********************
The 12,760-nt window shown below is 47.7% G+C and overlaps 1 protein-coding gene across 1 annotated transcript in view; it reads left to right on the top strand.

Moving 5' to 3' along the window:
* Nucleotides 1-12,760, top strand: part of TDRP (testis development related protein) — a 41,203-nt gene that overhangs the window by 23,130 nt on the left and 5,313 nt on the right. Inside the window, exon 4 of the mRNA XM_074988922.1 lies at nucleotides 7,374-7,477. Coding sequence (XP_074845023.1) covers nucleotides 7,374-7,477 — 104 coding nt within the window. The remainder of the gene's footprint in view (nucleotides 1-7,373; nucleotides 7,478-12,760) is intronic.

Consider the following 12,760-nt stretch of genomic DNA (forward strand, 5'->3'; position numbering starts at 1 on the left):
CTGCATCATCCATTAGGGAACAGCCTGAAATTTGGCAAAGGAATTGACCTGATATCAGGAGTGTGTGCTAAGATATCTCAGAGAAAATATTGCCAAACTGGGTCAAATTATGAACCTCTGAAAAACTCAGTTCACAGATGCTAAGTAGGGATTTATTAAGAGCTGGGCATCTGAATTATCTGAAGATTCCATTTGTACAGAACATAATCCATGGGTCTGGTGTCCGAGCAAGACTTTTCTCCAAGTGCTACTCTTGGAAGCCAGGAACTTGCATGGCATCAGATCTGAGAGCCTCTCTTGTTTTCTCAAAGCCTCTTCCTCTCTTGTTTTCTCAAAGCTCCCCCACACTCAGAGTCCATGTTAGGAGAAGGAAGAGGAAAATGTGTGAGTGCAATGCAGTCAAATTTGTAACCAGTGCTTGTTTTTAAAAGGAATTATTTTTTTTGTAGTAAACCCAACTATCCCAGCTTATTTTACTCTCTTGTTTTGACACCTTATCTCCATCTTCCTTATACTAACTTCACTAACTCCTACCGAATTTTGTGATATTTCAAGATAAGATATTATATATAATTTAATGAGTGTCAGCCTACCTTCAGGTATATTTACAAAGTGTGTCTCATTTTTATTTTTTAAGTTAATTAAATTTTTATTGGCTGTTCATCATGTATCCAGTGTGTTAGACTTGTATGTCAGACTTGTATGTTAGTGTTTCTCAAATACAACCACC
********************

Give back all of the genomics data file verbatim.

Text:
The 12,760-nt window shown below is 47.7% G+C and overlaps 1 protein-coding gene across 1 annotated transcript in view; it reads left to right on the top strand.

Moving 5' to 3' along the window:
* Nucleotides 1-12,760, top strand: part of TDRP (testis development related protein) — a 41,203-nt gene that overhangs the window by 23,130 nt on the left and 5,313 nt on the right. Inside the window, exon 4 of the mRNA XM_074988922.1 lies at nucleotides 7,374-7,477. Coding sequence (XP_074845023.1) covers nucleotides 7,374-7,477 — 104 coding nt within the window. The remainder of the gene's footprint in view (nucleotides 1-7,373; nucleotides 7,478-12,760) is intronic.

Consider the following 12,760-nt stretch of genomic DNA (forward strand, 5'->3'; position numbering starts at 1 on the left):
CTGCATCATCCATTAGGGAACAGCCTGAAATTTGGCAAAGGAATTGACCTGATATCAGGAGTGTGTGCTAAGATATCTCAGAGAAAATATTGCCAAACTGGGTCAAATTATGAACCTCTGAAAAACTCAGTTCACAGATGCTAAGTAGGGATTTATTAAGAGCTGGGCATCTGAATTATCTGAAGATTCCATTTGTACAGAACATAATCCATGGGTCTGGTGTCCGAGCAAGACTTTTCTCCAAGTGCTACTCTTGGAAGCCAGGAACTTGCATGGCATCAGATCTGAGAGCCTCTCTTGTTTTCTCAAAGCCTCTTCCTCTCTTGTTTTCTCAAAGCTCCCCCACACTCAGAGTCCATGTTAGGAGAAGGAAGAGGAAAATGTGTGAGTGCAATGCAGTCAAATTTGTAACCAGTGCTTGTTTTTAAAAGGAATTATTTTTTTTGTAGTAAACCCAACTATCCCAGCTTATTTTACTCTCTTGTTTTGACACCTTATCTCCATCTTCCTTATACTAACTTCACTAACTCCTACCGAATTTTGTGATATTTCAAGATAAGATATTATATATAATTTAATGAGTGTCAGCCTACCTTCAGGTATATTTACAAAGTGTGTCTCATTTTTATTTTTTAAGTTAATTAAATTTTTATTGGCTGTTCATCATGTATCCAGTGTGTTAGACTTGTATGTCAGACTTGTATGTTAGTGTTTCTCAAATACAACCACC